‘People Live Longer in Colorado,’ Says Math + Numbers
Colorado has a reputation for having a fairly healthy population. I've previously deduced that this has a lot to do with our love of the outdoors, but it's definitely something we can brag about. In what I can only assume is the natural evolution of our healthy ways, it turns out that Colorado can hang our collective hat on yet another health accolade.
Using the power of math and numbers, it has been deduced that people tend to live longer in Colorado than in many other states in America, and we've got a list to prove it. I don't know about you, but that makes me overwhelmingly proud to live in the Centennial State.
The average life expectancy in the United States currently hovers around 78.8 years old. That means any state with a population that, on average, lives past 79 years old would be ahead of the curve. As you can see, my powers of deductive reasoning are pretty sharp.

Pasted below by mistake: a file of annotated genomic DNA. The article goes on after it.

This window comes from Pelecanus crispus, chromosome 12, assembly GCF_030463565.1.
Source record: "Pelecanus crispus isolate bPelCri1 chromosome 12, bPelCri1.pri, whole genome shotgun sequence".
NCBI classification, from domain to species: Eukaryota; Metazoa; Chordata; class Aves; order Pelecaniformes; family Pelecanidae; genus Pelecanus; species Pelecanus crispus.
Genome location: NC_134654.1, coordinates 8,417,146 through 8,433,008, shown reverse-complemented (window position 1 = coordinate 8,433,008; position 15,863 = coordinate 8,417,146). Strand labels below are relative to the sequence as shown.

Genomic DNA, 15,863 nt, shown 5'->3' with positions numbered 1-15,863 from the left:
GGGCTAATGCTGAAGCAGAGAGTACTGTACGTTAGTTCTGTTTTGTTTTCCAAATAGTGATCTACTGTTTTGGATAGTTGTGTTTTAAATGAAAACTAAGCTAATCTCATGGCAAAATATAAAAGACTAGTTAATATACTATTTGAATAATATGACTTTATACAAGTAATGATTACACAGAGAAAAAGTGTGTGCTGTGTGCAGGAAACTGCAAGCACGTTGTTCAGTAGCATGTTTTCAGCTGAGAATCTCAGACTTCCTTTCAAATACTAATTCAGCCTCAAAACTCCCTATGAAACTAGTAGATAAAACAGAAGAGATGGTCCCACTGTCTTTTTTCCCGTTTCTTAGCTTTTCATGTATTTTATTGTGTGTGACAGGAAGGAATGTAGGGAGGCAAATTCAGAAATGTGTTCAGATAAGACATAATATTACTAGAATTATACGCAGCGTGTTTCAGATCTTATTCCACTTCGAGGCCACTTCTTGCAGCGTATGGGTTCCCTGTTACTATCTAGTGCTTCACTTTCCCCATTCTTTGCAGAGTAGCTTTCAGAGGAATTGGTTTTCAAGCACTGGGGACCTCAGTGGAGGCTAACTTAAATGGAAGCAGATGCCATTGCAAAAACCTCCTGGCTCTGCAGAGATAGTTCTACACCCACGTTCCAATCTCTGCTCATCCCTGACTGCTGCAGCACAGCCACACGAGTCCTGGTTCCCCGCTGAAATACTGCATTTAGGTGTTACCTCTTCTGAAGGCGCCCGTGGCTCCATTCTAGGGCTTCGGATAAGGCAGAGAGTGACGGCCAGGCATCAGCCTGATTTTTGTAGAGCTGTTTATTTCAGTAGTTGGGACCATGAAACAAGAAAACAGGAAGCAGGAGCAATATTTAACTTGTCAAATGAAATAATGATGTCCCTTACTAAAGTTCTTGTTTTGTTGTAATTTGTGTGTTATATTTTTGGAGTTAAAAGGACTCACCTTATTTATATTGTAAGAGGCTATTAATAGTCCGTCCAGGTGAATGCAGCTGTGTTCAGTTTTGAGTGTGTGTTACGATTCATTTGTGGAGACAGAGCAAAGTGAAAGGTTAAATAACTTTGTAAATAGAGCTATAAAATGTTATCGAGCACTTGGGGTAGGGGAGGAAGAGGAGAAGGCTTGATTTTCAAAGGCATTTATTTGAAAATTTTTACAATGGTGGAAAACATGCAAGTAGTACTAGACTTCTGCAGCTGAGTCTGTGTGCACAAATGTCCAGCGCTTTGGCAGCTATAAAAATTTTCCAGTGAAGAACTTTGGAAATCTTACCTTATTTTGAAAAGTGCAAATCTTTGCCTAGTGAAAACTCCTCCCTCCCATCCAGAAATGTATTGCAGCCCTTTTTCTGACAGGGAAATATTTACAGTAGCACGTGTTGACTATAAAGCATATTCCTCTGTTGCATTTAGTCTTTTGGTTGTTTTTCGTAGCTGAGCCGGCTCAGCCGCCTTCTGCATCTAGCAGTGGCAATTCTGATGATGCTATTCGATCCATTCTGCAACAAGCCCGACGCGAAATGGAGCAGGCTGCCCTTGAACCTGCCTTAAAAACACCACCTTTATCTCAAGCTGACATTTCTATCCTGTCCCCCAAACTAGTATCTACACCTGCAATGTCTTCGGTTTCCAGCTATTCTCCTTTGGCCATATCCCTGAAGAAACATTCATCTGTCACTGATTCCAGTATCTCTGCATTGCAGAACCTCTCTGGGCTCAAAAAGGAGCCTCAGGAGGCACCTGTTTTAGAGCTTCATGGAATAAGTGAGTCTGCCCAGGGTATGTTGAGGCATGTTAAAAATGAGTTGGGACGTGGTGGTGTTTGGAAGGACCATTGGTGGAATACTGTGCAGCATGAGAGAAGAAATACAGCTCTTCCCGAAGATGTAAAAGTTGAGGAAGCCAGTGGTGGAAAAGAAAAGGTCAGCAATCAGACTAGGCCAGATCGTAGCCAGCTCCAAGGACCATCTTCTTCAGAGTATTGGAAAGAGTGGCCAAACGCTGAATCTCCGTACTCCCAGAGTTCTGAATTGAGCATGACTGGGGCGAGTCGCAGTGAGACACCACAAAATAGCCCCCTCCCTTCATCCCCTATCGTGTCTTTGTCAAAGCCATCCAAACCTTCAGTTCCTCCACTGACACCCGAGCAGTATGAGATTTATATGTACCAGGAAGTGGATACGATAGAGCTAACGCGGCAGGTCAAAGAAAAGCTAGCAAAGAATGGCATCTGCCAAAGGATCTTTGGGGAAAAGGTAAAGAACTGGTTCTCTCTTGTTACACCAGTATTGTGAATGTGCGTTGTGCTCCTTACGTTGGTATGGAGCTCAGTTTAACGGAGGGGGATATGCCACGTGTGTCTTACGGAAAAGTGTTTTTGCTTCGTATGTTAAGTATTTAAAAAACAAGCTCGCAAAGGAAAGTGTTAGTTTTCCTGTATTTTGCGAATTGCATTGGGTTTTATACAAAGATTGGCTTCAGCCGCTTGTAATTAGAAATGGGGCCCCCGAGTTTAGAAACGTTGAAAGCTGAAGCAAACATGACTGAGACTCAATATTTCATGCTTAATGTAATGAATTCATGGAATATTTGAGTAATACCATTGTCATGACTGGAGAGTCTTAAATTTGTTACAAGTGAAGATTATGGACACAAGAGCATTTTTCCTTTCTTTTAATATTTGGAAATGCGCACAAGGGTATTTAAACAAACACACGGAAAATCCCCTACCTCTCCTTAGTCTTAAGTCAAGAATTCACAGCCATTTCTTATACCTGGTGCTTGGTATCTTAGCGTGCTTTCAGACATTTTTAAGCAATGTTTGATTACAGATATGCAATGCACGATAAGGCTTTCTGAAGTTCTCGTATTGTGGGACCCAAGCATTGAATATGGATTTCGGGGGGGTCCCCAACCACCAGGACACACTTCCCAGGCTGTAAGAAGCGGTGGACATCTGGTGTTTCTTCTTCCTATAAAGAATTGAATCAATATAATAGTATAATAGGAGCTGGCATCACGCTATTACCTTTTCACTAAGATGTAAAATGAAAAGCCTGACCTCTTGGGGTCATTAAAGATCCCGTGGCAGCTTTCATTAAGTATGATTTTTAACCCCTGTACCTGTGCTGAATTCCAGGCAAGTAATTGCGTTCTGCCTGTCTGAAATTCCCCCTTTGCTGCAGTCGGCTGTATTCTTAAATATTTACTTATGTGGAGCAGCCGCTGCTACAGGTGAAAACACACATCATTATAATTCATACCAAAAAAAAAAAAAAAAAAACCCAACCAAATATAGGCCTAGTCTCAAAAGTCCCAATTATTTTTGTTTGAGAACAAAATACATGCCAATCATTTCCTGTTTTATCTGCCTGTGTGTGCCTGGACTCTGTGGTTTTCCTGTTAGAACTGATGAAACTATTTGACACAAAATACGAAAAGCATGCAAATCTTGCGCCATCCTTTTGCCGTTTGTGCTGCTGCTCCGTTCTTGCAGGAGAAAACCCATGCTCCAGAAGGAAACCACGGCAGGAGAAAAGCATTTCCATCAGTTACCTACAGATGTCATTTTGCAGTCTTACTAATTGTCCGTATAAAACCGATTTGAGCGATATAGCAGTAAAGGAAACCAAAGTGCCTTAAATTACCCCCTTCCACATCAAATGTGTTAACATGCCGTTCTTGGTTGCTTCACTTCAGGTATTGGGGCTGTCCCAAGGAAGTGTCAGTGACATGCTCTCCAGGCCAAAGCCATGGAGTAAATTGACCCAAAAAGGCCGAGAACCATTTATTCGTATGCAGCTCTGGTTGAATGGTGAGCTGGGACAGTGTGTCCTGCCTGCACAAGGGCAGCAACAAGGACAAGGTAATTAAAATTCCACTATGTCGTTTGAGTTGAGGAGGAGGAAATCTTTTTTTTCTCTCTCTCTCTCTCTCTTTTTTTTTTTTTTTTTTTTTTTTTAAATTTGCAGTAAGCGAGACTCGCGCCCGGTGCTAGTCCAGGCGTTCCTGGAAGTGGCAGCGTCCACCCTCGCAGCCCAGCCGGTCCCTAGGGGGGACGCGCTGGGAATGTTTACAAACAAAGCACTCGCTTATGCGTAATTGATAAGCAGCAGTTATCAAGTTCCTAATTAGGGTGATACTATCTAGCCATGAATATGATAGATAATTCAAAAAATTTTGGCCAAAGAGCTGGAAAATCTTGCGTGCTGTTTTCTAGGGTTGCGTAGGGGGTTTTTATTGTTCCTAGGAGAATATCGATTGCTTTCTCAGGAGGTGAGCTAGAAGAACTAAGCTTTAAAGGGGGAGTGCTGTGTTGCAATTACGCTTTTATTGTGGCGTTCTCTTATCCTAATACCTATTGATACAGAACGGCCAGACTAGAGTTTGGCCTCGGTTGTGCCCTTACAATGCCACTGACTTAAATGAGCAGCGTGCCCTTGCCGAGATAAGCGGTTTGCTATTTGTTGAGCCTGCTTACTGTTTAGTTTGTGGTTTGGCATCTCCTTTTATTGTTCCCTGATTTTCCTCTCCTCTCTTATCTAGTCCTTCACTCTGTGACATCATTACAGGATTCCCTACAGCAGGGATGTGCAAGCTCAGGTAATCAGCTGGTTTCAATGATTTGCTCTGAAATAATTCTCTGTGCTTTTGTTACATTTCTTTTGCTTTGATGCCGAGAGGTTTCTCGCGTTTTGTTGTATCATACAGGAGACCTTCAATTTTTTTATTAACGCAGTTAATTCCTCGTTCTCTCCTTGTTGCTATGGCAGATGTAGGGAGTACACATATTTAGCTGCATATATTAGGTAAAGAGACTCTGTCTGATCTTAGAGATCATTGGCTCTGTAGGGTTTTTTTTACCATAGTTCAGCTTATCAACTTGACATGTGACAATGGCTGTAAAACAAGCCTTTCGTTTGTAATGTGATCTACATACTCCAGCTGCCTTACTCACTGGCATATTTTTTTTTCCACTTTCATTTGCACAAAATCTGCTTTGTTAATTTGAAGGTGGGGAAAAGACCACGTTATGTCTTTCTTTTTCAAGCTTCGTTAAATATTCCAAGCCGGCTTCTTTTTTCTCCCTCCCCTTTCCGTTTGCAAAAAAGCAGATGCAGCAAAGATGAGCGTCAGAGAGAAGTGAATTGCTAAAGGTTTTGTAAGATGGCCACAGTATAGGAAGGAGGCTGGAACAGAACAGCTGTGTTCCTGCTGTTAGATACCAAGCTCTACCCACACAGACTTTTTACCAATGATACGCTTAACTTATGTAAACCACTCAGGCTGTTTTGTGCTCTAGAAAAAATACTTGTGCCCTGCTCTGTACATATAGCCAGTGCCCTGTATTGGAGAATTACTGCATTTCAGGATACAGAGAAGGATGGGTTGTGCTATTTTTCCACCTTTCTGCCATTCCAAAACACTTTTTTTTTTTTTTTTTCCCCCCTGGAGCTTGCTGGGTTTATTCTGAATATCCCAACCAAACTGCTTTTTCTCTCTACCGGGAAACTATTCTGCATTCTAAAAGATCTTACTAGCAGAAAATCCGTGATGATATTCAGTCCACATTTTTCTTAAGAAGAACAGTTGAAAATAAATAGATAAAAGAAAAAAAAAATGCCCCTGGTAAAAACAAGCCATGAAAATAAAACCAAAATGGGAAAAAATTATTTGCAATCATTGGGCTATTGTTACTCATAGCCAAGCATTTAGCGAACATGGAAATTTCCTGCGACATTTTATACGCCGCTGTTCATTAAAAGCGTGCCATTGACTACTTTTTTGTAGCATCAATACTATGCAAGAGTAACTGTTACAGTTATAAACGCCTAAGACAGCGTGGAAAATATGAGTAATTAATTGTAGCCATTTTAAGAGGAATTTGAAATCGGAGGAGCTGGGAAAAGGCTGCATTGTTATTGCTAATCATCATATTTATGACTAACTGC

"So, what are Colorado's numbers?" I hear you ask, which is strange since I'm in a room by myself. However, I do have the numbers to answer your ghostly query. Colorado is home to around 845 thousand seniors, about 14.7% of the population. Those seniors, on average, live to about 80.5 years old. If you're keeping score, that puts Colorado's life expectancy rate almost two entire points above the national average, meaning Coloradans live longer than most other Americans.
No word yet on if Colorado natives live longer than transplants, but we'll update you when we get those numbers. In the meantime, please take a look through the list below to see exactly where Colorado's numbers have landed us on the all-state ranking. Spoiler Alert: we beat Utah.